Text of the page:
• every morning, spend a little time planning your day
  • identify and then reduce or eliminate stressors
  • stay on top of things by keeping an updated to-do list
  • have a clear plan of how you’d like your life to proceed over the next few years

In addition to these strategies, he adds two more for fighting stress before it starts:

  • commit to replacing self-destructive ways of managing stress with healthful ways; for instance, take a yoga class instead of going to happy hour
  • immunize yourself from stress using exercise, thought management, and relaxation techniques

Epstein found that on average, people scored 55 out of 100 on a test of simple stress management techniques. That means people are failing — badly — at managing their stress levels.

He also states that the new study found a high positive relationship between test scores and the overall level of happiness people reported, personal success, and professional success. Nearly 25 percent of the happiness we experience in life is related to — and maybe even the result of — our ability to manage stress.

That’s significant. Would you like to be 25 percent happier?

The best news is that stress management is trainable, with the greatest benefits reaped from prevention.

This is work worth doing.

How to get smarter

A couple of Facebook friends (thanks, Nelson and Jacqueline!) posted links to this guest blog post from Scientific American entitled You can increase your intelligence: 5 ways to maximize your cognitive potential. The author, Andrea Kuszewski, who has worked with children with Asperger’s syndrome and helped them increase their IQs, posits that IQ isn’t something that’s genetically predetermined.

Rather, we can get smarter.

I agree with this from my own experience. Clearing excess candida and getting gluten out of my diet resulted in the dissipation of a brain fog that I hadn’t even been aware of — because I had a brain fog! I remember realizing with joy that I could focus on reading difficult texts that I would have given up on before, and I could retain what I learned.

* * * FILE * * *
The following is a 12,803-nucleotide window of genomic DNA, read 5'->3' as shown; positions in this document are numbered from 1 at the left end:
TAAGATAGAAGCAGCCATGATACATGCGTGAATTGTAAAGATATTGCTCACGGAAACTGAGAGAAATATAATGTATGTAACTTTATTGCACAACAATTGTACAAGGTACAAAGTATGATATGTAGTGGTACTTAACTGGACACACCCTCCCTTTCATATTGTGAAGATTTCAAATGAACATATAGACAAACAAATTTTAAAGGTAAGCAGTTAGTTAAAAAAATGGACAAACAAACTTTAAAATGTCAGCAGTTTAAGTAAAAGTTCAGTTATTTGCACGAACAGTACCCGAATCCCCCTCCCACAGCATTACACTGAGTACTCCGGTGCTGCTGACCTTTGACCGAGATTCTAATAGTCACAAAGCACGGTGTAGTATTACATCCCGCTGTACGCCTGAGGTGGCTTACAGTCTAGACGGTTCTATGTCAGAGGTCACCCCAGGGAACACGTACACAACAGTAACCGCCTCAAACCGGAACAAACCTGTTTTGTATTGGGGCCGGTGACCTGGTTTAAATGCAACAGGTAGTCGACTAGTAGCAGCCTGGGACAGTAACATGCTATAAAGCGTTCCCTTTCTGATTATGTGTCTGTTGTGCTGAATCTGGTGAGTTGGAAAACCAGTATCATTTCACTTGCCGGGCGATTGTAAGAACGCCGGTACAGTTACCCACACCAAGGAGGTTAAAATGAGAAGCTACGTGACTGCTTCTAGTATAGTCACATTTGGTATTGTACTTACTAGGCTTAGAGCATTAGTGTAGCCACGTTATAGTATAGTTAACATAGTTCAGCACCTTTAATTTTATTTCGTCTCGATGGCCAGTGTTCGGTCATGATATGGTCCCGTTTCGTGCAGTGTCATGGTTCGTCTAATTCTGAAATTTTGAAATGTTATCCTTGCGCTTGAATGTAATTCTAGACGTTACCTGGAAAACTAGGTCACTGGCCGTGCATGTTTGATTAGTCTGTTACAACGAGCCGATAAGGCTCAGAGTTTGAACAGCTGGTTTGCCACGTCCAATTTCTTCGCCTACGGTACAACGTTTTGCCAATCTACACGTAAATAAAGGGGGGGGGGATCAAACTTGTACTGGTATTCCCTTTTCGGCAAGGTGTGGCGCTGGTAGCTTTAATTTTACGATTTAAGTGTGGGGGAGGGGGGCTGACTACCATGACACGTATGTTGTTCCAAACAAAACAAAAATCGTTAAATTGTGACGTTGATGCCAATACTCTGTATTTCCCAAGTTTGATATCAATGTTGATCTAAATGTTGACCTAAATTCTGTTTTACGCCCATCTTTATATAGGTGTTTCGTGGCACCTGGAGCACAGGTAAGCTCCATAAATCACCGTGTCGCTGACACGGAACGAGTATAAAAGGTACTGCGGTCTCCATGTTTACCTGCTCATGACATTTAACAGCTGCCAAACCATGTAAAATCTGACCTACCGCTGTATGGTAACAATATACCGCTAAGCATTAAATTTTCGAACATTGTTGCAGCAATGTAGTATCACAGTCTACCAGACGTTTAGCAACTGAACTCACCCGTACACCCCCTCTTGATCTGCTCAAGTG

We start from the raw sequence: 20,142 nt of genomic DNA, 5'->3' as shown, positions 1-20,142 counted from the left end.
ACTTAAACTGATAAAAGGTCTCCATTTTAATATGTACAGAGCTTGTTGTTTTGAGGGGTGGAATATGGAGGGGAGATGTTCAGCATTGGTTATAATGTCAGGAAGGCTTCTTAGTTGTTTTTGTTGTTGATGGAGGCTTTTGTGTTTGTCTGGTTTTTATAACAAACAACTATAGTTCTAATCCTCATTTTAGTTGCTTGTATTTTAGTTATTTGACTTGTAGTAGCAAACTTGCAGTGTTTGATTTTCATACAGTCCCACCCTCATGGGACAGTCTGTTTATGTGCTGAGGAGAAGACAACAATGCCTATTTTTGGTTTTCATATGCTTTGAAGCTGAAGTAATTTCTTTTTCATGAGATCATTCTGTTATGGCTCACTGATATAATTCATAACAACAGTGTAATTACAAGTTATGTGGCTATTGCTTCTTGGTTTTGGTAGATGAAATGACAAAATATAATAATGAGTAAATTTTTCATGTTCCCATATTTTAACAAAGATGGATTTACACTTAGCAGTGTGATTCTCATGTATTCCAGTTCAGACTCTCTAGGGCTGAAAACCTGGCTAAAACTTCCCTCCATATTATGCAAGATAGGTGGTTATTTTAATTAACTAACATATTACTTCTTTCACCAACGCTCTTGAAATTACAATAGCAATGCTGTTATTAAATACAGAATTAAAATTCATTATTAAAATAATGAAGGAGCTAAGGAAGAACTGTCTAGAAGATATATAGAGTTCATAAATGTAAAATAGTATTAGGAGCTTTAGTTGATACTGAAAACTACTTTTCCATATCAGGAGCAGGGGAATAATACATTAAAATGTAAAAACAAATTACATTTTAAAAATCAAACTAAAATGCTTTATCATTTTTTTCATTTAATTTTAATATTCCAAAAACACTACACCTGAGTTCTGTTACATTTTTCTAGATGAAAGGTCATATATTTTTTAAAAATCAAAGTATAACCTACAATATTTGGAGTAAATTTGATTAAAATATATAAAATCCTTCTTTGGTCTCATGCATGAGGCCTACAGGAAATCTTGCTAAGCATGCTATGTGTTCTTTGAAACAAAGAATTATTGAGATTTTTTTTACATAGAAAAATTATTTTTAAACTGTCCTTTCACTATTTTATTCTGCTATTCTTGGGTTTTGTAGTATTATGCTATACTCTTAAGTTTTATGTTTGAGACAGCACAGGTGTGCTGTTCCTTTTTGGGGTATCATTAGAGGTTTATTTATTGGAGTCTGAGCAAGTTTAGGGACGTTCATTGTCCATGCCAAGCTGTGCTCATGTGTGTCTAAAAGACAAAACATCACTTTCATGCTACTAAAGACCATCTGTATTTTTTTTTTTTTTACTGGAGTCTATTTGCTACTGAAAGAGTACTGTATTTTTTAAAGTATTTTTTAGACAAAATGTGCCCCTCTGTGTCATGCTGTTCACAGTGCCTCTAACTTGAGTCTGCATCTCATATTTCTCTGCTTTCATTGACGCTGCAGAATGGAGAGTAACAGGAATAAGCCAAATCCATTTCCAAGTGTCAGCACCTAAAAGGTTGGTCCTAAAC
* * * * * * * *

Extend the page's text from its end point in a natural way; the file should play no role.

I also read the book Buddha’s Brain and take most of the recommended supplements for brain health. I’ve noticed a difference from that. My brain seems to be humming along more contentedly, and I feel more integrated.

Tell ya later about brainwave optimization!

Of course, this is anecdotal and not scientific evidence, but it seems to me that that’s always where good research starts — from noticing differences. And if it’s true for me, it’s true for me, and that’s good to know.

Kuszewski’s post draws on research findings published in 2008 that stated that you can increase your intelligence significantly through training. And she says if you can live your life by these five principles, you’ll be smarter:

1. Seek novelty. Be open to new experiences.

2. Challenge yourself. As soon as you master something, move on.

3. Think creatively. 

Creative cognition involves divergent thinking (a wide range of topics/subjects), making remote associations between ideas, switching back and forth between conventional and unconventional thinking (cognitive flexibility), and generating original, novel ideas that are also appropriate to the activity you are doing.

4. Do things the hard way. Use your skills — don’t let technology (calculators, GPS, cars) erode them.

5. Network. Expose yourself to new people, ideas, environments. Everyone benefits.